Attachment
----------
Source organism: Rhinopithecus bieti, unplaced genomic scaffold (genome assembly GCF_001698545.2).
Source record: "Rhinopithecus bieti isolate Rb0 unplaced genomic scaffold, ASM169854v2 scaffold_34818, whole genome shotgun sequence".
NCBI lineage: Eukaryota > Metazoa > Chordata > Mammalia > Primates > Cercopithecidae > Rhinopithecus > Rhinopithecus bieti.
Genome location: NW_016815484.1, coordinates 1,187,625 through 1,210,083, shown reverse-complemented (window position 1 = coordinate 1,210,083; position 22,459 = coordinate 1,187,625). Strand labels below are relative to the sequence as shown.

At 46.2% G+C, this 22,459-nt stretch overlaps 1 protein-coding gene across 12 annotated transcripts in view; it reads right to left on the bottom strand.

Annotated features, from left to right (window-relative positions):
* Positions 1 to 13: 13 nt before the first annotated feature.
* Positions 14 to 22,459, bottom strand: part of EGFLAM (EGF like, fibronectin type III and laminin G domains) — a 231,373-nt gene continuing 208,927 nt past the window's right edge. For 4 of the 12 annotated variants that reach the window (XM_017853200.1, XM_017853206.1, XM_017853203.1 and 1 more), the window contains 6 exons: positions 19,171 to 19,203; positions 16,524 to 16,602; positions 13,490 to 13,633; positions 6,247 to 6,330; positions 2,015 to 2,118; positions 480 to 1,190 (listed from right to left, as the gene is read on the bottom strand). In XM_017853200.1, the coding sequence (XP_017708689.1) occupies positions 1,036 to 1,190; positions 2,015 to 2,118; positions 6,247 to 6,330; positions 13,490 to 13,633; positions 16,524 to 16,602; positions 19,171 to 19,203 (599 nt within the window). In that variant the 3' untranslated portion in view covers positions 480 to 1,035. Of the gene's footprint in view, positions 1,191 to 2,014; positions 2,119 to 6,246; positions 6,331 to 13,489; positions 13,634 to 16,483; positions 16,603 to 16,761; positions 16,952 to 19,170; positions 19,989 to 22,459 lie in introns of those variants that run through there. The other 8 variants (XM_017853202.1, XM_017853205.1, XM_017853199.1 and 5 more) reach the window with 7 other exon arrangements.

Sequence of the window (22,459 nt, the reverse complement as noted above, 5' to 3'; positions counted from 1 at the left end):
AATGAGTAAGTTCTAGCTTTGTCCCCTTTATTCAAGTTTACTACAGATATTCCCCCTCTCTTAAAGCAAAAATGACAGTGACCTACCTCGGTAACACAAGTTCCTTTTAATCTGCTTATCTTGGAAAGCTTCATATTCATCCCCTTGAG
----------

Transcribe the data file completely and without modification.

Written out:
Source organism: Rhinopithecus bieti, unplaced genomic scaffold (genome assembly GCF_001698545.2).
Source record: "Rhinopithecus bieti isolate Rb0 unplaced genomic scaffold, ASM169854v2 scaffold_34818, whole genome shotgun sequence".
NCBI lineage: Eukaryota > Metazoa > Chordata > Mammalia > Primates > Cercopithecidae > Rhinopithecus > Rhinopithecus bieti.
Genome location: NW_016815484.1, coordinates 1,187,625 through 1,210,083, shown reverse-complemented (window position 1 = coordinate 1,210,083; position 22,459 = coordinate 1,187,625). Strand labels below are relative to the sequence as shown.

At 46.2% G+C, this 22,459-nt stretch overlaps 1 protein-coding gene across 12 annotated transcripts in view; it reads right to left on the bottom strand.

Annotated features, from left to right (window-relative positions):
* Positions 1 to 13: 13 nt before the first annotated feature.
* Positions 14 to 22,459, bottom strand: part of EGFLAM (EGF like, fibronectin type III and laminin G domains) — a 231,373-nt gene continuing 208,927 nt past the window's right edge. For 4 of the 12 annotated variants that reach the window (XM_017853200.1, XM_017853206.1, XM_017853203.1 and 1 more), the window contains 6 exons: positions 19,171 to 19,203; positions 16,524 to 16,602; positions 13,490 to 13,633; positions 6,247 to 6,330; positions 2,015 to 2,118; positions 480 to 1,190 (listed from right to left, as the gene is read on the bottom strand). In XM_017853200.1, the coding sequence (XP_017708689.1) occupies positions 1,036 to 1,190; positions 2,015 to 2,118; positions 6,247 to 6,330; positions 13,490 to 13,633; positions 16,524 to 16,602; positions 19,171 to 19,203 (599 nt within the window). In that variant the 3' untranslated portion in view covers positions 480 to 1,035. Of the gene's footprint in view, positions 1,191 to 2,014; positions 2,119 to 6,246; positions 6,331 to 13,489; positions 13,634 to 16,483; positions 16,603 to 16,761; positions 16,952 to 19,170; positions 19,989 to 22,459 lie in introns of those variants that run through there. The other 8 variants (XM_017853202.1, XM_017853205.1, XM_017853199.1 and 5 more) reach the window with 7 other exon arrangements.

Sequence of the window (22,459 nt, the reverse complement as noted above, 5' to 3'; positions counted from 1 at the left end):
AATGAGTAAGTTCTAGCTTTGTCCCCTTTATTCAAGTTTACTACAGATATTCCCCCTCTCTTAAAGCAAAAATGACAGTGACCTACCTCGGTAACACAAGTTCCTTTTAATCTGCTTATCTTGGAAAGCTTCATATTCATCCCCTTGAG